Jim Al-Khalili: boost public engagement to beat pseudoscience

Physicist and broadcaster says academics must have freedom and support to communicate with society, to ‘avoid mistakes of past’

June 28, 2019
Jim Al-Khalili

Universities must provide more opportunities for academics to engage with the public or risk allowing pseudoscience to “fill the vacuum”, according to Jim Al-Khalili.

Professor Al-Khalili, professor of theoretical physics and chair in the public engagement in science at the University of Surrey, said that outreach should not be seen as an “extra thing” that scholars should “try to fit in around academic duties of teaching, research and administration”.

“Not everyone has to engage in wider society…but it is important that those in academia who are able or willing or enthusiastic about communicating what they do to wider society [are] given every opportunity and freedom to do so by their institution,” he told Times Higher Education’s Young Universities Summit, which was hosted by Surrey.

Professor Al-Khalili said that the goal should be to have the wider public talking about science in everyday conversations, in the way they would about the arts, politics or sport.

He cited now-debunked claims of a link between the MMR vaccine and autism, which were first suggested in the early 1990s, as an example of an issue that medical and health experts now regret not having spoken up about.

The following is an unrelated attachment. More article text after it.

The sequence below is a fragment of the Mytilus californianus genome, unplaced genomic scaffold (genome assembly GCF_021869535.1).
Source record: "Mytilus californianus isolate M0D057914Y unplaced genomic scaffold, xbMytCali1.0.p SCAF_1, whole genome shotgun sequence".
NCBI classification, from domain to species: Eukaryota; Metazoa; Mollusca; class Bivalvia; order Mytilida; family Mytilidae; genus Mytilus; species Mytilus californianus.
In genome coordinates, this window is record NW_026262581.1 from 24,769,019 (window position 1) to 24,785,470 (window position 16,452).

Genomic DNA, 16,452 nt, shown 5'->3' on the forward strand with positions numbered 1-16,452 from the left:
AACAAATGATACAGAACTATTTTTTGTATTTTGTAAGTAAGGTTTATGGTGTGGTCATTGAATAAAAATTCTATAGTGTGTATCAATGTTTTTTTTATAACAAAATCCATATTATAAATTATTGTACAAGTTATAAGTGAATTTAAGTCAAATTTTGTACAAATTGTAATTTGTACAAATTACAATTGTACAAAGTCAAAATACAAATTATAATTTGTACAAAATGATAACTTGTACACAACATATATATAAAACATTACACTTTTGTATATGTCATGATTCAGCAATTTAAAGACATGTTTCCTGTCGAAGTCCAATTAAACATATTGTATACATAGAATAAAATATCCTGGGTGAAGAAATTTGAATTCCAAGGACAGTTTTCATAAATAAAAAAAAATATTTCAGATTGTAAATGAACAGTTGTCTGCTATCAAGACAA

“They just didn’t want to engage; [they thought] ‘This is not credible research, we don’t want to talk about it.’ Of course that vacuum was then filled with pseudoscience and all sorts of nonsense, and it’s coming back to bite us,” he said.

However, Professor Al-Khalili said that scholars have “learned that lesson”, as evidenced by their engagement on issues such as nuclear power and climate change, adding that “the UK is probably a decade ahead of the rest of the world in public engagement in science”.

He listed 10 reasons for the transformation in science communication in the UK over the past 25 years, which included learning from the mistakes of the past, the boom in popular science books, the research excellence framework, and the esteem of academics in the UK.

Professor Al-Khalili said he recognised that academics were “nervous about stepping into such an environment” where views were polarised, and admitted that there were “certain topics that I will not get involved in” on Twitter “because I don’t want the hassle of people sending me abuse”.

“But to some extent you do have to stand up and you do have to bang on about evidence and rationalism, because if we don’t, we will make the same mistakes of the past where the vacuum will be filled with people talking pseudoscience or nonsense,” he said.


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Reader's comments (1)

Professor Jim Al-Khalili is correct, of course. But rhetorical arguments are accepted by the majority who have no patience for scientific arguments, so they are very useful to demagogues. They best serve to identify these demagogues.

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